No complementary or alternative medicine treatments can cure salivary gland cancer. But complementary and alternative medicine treatments may help you cope with salivary gland cancer and the side effects of cancer treatment.
Complementary treatments for fatigue
Many people undergoing radiation therapy for cancer experience fatigue. Your doctor can treat underlying causes of fatigue, but the feeling of being utterly worn out may persist despite treatments.
Complementary therapies can help you cope with fatigue. Ask your doctor about trying:
April 22, 2015
- Exercise. Try gentle exercise for 30 minutes on most days of the week. Moderate exercise, such as brisk walking, during and after cancer treatment reduces fatigue. Talk to your doctor before you begin exercising, to make sure it's safe for you.
- Acupuncture. Acupuncture involves inserting several thin needles into your skin at certain points on your body. Acupuncture is safe when it's done by a certified practitioner, but check with your doctor first to be sure it's OK for you. Ask your doctor to recommend a practitioner in your community.
- Massage therapy. During a massage, a massage therapist uses his or her hands to apply pressure to your skin and muscles. Some massage therapists are specially trained to work with people who have cancer. Ask your doctor for names of massage therapists in your community.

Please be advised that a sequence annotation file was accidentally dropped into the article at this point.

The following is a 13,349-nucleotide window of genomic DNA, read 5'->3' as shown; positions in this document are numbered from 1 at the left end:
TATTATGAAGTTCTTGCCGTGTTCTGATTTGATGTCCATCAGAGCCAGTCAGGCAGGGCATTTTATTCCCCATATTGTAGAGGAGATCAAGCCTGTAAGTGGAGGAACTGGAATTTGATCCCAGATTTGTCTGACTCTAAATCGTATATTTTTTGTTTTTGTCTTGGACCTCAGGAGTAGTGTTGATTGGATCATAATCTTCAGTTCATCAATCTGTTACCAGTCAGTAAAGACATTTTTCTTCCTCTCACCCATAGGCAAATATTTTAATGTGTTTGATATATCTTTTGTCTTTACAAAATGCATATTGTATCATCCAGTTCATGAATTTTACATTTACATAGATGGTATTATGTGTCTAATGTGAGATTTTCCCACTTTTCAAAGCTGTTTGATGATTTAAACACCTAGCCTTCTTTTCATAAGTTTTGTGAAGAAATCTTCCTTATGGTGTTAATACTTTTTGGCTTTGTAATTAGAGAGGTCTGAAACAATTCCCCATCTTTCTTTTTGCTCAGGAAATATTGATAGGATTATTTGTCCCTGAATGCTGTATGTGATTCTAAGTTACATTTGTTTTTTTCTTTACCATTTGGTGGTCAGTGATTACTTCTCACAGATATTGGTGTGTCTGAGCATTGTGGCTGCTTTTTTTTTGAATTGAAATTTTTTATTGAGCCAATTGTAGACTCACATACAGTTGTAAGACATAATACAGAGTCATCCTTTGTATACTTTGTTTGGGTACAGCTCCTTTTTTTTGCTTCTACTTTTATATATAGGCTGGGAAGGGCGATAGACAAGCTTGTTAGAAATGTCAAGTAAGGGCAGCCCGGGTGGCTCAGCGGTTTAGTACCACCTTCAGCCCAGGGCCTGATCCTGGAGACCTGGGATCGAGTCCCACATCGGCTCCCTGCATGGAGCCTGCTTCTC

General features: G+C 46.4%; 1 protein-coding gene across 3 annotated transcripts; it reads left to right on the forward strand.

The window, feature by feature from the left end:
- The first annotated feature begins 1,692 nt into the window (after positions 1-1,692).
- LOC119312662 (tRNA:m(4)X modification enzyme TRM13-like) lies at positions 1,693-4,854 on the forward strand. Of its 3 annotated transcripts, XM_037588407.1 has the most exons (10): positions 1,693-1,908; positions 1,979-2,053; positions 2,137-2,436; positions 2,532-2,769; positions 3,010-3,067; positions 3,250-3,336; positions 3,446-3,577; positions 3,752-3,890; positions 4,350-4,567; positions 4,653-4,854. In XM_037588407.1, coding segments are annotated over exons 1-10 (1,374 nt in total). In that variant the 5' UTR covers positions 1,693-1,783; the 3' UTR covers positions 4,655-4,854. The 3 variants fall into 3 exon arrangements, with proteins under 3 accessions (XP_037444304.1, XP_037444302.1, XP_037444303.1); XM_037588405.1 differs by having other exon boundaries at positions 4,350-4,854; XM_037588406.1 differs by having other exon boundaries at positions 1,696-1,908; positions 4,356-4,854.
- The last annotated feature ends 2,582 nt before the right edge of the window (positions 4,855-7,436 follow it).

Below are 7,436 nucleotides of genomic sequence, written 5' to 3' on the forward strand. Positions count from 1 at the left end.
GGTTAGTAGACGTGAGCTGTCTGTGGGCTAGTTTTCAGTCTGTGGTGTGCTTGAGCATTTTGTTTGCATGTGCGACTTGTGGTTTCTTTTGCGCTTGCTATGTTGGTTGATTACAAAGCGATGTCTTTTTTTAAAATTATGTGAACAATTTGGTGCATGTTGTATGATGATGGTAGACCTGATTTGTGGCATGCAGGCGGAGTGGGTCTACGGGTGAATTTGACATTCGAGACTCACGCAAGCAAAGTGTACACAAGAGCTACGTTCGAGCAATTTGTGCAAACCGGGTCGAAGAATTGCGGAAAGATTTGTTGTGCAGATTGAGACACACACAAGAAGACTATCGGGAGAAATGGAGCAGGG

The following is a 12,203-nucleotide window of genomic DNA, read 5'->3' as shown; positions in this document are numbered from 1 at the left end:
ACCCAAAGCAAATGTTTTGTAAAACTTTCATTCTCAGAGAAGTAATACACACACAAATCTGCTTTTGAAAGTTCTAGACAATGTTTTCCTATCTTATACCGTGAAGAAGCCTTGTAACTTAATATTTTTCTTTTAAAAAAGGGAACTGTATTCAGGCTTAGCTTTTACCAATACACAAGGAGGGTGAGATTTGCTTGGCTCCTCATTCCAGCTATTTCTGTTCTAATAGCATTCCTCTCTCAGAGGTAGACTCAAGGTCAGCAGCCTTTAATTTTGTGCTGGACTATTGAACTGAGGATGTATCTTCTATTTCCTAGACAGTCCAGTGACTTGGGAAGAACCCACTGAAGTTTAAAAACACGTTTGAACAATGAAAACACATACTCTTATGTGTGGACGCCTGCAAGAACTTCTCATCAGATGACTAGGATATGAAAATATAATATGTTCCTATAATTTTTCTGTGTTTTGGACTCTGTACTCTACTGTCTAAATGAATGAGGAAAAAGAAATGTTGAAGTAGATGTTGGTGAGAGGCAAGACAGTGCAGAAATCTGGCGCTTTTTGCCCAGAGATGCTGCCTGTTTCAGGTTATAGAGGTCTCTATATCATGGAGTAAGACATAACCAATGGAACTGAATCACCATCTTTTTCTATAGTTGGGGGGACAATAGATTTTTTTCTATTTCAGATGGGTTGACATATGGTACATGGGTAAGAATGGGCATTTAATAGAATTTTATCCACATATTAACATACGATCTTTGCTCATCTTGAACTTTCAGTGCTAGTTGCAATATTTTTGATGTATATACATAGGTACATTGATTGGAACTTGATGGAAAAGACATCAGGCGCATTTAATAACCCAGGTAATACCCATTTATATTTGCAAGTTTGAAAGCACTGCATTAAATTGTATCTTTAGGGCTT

- Relaxation. Activities that help you feel relaxed may help you cope. Try listening to music or writing in a journal.
- Salivary gland cancer treatment (PDQ). National Cancer Institute. http://www.cancer.gov/cancertopics/pdq/treatment/salivarygland/healthprofessional. Accessed March 31, 2015.
- Flint PW, et al. Malignant neoplasms of the salivary glands. In: Cummings Otolaryngology: Head & Neck Surgery. 6th ed. Philadelphia, Pa.: Saunders Elsevier; 2015. http://www.clinicalkey.com. Accessed March 31, 2015.
- Head and neck cancers. Fort Washington, Pa.: National Comprehensive Cancer Network. http://www.nccn.org/professionals/physician_gls/f_guidelines.asp. Accessed March 31, 2015.
- Dry mouth or xerostomia. Cancer.Net. http://www.cancer.net/navigating-cancer-care/side-effects/dry-mouth-or-xerostomia. Accessed April 3, 2015.
- Cancer-related fatigue. Fort Washington, Pa.: National Comprehensive Cancer Network. http://www.nccn.org/professionals/physician_gls/f_guidelines.asp. Accessed March 31, 2015.
- Cook AJ. Decision Support System. Mayo Clinic, Rochester, Minn. Dec. 17, 2014.
- Laurie SA. Salivary gland tumors: Epidemiology, diagnosis, evaluation and staging. http://www.uptodate.com/home. Accessed April 6, 2015.
- Moynihan TJ (expert opinion). Mayo Clinic, Rochester, Minn. April 6, 2015.
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